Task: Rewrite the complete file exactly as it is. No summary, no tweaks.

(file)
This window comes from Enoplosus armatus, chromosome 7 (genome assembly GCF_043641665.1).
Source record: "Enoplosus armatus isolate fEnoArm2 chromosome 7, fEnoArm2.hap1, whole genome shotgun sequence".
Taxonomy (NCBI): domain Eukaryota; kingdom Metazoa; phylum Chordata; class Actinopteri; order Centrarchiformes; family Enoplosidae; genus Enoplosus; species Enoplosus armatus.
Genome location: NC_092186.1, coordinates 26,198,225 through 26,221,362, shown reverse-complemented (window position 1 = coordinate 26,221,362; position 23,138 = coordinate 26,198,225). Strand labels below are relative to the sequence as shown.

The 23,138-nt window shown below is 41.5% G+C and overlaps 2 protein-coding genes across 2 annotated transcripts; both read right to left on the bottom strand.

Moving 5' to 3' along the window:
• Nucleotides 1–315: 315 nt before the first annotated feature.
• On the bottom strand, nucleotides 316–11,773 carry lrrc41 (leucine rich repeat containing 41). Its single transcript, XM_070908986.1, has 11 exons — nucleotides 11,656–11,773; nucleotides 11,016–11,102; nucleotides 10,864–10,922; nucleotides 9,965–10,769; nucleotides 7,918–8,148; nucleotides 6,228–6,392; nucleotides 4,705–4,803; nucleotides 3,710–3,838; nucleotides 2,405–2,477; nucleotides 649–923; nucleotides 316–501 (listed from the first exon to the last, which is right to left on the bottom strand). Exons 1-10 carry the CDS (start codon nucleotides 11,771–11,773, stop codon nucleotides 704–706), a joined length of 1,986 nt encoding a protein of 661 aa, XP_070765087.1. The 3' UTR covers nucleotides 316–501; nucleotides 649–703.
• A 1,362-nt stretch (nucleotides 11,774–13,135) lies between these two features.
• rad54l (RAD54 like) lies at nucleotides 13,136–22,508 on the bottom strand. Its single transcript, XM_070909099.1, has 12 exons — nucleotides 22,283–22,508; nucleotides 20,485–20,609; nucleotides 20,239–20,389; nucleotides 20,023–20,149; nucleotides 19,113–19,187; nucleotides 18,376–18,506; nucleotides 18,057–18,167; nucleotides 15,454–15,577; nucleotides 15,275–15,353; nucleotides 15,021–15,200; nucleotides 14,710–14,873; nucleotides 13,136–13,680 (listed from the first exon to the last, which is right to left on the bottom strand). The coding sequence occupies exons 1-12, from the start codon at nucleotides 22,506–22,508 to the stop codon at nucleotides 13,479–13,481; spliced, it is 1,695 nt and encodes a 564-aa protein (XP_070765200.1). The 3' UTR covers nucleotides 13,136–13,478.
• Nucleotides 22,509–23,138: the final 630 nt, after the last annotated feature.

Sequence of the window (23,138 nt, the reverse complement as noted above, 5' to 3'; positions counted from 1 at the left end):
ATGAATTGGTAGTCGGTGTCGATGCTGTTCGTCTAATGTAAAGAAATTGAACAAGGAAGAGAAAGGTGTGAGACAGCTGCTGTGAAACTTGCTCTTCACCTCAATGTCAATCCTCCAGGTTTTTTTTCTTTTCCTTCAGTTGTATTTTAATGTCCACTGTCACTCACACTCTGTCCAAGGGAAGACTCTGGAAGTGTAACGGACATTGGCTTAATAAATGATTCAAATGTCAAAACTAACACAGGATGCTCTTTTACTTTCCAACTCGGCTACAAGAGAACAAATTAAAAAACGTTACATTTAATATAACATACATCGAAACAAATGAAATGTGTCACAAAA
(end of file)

This window comes from Enoplosus armatus, chromosome 7 (genome assembly GCF_043641665.1).
Source record: "Enoplosus armatus isolate fEnoArm2 chromosome 7, fEnoArm2.hap1, whole genome shotgun sequence".
Taxonomy (NCBI): domain Eukaryota; kingdom Metazoa; phylum Chordata; class Actinopteri; order Centrarchiformes; family Enoplosidae; genus Enoplosus; species Enoplosus armatus.
Genome location: NC_092186.1, coordinates 26,198,225 through 26,221,362, shown reverse-complemented (window position 1 = coordinate 26,221,362; position 23,138 = coordinate 26,198,225). Strand labels below are relative to the sequence as shown.

The 23,138-nt window shown below is 41.5% G+C and overlaps 2 protein-coding genes across 2 annotated transcripts; both read right to left on the bottom strand.

Moving 5' to 3' along the window:
• Nucleotides 1–315: 315 nt before the first annotated feature.
• On the bottom strand, nucleotides 316–11,773 carry lrrc41 (leucine rich repeat containing 41). Its single transcript, XM_070908986.1, has 11 exons — nucleotides 11,656–11,773; nucleotides 11,016–11,102; nucleotides 10,864–10,922; nucleotides 9,965–10,769; nucleotides 7,918–8,148; nucleotides 6,228–6,392; nucleotides 4,705–4,803; nucleotides 3,710–3,838; nucleotides 2,405–2,477; nucleotides 649–923; nucleotides 316–501 (listed from the first exon to the last, which is right to left on the bottom strand). Exons 1-10 carry the CDS (start codon nucleotides 11,771–11,773, stop codon nucleotides 704–706), a joined length of 1,986 nt encoding a protein of 661 aa, XP_070765087.1. The 3' UTR covers nucleotides 316–501; nucleotides 649–703.
• A 1,362-nt stretch (nucleotides 11,774–13,135) lies between these two features.
• rad54l (RAD54 like) lies at nucleotides 13,136–22,508 on the bottom strand. Its single transcript, XM_070909099.1, has 12 exons — nucleotides 22,283–22,508; nucleotides 20,485–20,609; nucleotides 20,239–20,389; nucleotides 20,023–20,149; nucleotides 19,113–19,187; nucleotides 18,376–18,506; nucleotides 18,057–18,167; nucleotides 15,454–15,577; nucleotides 15,275–15,353; nucleotides 15,021–15,200; nucleotides 14,710–14,873; nucleotides 13,136–13,680 (listed from the first exon to the last, which is right to left on the bottom strand). The coding sequence occupies exons 1-12, from the start codon at nucleotides 22,506–22,508 to the stop codon at nucleotides 13,479–13,481; spliced, it is 1,695 nt and encodes a 564-aa protein (XP_070765200.1). The 3' UTR covers nucleotides 13,136–13,478.
• Nucleotides 22,509–23,138: the final 630 nt, after the last annotated feature.

Sequence of the window (23,138 nt, the reverse complement as noted above, 5' to 3'; positions counted from 1 at the left end):
ATGAATTGGTAGTCGGTGTCGATGCTGTTCGTCTAATGTAAAGAAATTGAACAAGGAAGAGAAAGGTGTGAGACAGCTGCTGTGAAACTTGCTCTTCACCTCAATGTCAATCCTCCAGGTTTTTTTTCTTTTCCTTCAGTTGTATTTTAATGTCCACTGTCACTCACACTCTGTCCAAGGGAAGACTCTGGAAGTGTAACGGACATTGGCTTAATAAATGATTCAAATGTCAAAACTAACACAGGATGCTCTTTTACTTTCCAACTCGGCTACAAGAGAACAAATTAAAAAACGTTACATTTAATATAACATACATCGAAACAAATGAAATGTGTCACAAAA